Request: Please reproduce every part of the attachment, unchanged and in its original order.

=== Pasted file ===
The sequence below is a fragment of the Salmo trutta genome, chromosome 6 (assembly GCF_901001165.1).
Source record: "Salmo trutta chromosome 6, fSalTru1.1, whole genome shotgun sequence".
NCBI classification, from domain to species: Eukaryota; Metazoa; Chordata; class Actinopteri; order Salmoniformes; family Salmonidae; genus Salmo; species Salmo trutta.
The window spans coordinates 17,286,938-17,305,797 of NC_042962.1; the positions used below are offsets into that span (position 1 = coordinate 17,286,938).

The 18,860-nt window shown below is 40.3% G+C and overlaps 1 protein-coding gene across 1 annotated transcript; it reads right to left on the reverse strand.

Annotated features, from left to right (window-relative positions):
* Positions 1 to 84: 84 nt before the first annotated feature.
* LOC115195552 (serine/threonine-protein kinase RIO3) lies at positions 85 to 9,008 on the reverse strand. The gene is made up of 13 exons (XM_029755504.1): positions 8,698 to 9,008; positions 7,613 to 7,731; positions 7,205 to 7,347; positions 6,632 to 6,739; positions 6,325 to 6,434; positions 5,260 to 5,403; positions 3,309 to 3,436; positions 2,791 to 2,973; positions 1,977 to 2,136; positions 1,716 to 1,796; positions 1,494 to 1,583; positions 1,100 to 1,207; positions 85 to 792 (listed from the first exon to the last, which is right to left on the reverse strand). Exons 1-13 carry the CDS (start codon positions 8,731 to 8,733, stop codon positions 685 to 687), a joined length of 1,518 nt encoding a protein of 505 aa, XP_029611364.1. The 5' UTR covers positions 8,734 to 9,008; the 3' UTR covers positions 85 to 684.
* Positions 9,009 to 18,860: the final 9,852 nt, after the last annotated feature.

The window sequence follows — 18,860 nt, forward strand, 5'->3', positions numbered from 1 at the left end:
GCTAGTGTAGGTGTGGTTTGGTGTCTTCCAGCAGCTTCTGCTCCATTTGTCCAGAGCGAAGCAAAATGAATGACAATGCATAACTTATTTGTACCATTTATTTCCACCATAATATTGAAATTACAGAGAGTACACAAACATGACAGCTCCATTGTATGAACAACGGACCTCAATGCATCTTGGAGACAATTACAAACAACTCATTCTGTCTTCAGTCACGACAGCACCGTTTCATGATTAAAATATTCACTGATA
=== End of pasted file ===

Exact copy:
The sequence below is a fragment of the Salmo trutta genome, chromosome 6 (assembly GCF_901001165.1).
Source record: "Salmo trutta chromosome 6, fSalTru1.1, whole genome shotgun sequence".
NCBI classification, from domain to species: Eukaryota; Metazoa; Chordata; class Actinopteri; order Salmoniformes; family Salmonidae; genus Salmo; species Salmo trutta.
The window spans coordinates 17,286,938-17,305,797 of NC_042962.1; the positions used below are offsets into that span (position 1 = coordinate 17,286,938).

The 18,860-nt window shown below is 40.3% G+C and overlaps 1 protein-coding gene across 1 annotated transcript; it reads right to left on the reverse strand.

Annotated features, from left to right (window-relative positions):
* Positions 1 to 84: 84 nt before the first annotated feature.
* LOC115195552 (serine/threonine-protein kinase RIO3) lies at positions 85 to 9,008 on the reverse strand. The gene is made up of 13 exons (XM_029755504.1): positions 8,698 to 9,008; positions 7,613 to 7,731; positions 7,205 to 7,347; positions 6,632 to 6,739; positions 6,325 to 6,434; positions 5,260 to 5,403; positions 3,309 to 3,436; positions 2,791 to 2,973; positions 1,977 to 2,136; positions 1,716 to 1,796; positions 1,494 to 1,583; positions 1,100 to 1,207; positions 85 to 792 (listed from the first exon to the last, which is right to left on the reverse strand). Exons 1-13 carry the CDS (start codon positions 8,731 to 8,733, stop codon positions 685 to 687), a joined length of 1,518 nt encoding a protein of 505 aa, XP_029611364.1. The 5' UTR covers positions 8,734 to 9,008; the 3' UTR covers positions 85 to 684.
* Positions 9,009 to 18,860: the final 9,852 nt, after the last annotated feature.

The window sequence follows — 18,860 nt, forward strand, 5'->3', positions numbered from 1 at the left end:
GCTAGTGTAGGTGTGGTTTGGTGTCTTCCAGCAGCTTCTGCTCCATTTGTCCAGAGCGAAGCAAAATGAATGACAATGCATAACTTATTTGTACCATTTATTTCCACCATAATATTGAAATTACAGAGAGTACACAAACATGACAGCTCCATTGTATGAACAACGGACCTCAATGCATCTTGGAGACAATTACAAACAACTCATTCTGTCTTCAGTCACGACAGCACCGTTTCATGATTAAAATATTCACTGATA